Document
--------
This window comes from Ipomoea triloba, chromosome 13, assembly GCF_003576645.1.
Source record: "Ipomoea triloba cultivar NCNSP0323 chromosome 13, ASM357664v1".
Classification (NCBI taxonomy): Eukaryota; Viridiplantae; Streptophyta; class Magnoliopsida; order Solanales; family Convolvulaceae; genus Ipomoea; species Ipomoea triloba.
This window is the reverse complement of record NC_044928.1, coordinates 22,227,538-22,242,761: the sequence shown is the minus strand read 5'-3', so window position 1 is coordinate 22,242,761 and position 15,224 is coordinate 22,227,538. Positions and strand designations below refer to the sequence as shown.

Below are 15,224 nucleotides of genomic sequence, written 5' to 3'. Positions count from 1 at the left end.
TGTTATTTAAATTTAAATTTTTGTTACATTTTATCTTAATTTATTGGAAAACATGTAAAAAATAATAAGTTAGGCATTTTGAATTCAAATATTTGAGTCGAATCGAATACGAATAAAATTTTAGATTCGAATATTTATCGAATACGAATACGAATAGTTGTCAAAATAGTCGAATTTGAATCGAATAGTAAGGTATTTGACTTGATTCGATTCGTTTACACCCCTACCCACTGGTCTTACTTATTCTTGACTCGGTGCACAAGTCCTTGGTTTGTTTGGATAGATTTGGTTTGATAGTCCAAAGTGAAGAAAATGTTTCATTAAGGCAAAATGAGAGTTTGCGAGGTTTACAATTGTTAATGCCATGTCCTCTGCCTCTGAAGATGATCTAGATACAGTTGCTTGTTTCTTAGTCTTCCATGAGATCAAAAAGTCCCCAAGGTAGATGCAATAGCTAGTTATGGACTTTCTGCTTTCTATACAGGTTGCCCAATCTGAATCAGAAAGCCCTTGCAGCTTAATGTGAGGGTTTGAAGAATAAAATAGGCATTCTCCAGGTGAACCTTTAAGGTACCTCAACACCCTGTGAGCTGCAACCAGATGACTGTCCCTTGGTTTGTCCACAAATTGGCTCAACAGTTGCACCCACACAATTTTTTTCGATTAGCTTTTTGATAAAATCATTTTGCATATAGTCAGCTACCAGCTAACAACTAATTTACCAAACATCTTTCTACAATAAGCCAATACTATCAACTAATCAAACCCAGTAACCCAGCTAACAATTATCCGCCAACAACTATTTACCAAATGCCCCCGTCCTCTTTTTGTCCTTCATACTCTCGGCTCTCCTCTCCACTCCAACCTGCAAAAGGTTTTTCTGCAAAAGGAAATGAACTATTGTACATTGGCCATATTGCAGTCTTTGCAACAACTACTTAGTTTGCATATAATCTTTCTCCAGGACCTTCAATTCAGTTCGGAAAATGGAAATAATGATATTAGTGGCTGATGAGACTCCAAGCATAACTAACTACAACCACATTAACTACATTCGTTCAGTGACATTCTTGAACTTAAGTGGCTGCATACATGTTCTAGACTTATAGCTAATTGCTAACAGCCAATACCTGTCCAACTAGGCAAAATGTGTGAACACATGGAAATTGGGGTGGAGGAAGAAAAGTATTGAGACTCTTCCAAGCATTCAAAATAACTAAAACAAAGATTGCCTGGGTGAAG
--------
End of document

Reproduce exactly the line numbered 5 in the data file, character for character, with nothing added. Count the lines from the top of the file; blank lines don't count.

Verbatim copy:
Below are 15,224 nucleotides of genomic sequence, written 5' to 3'. Positions count from 1 at the left end.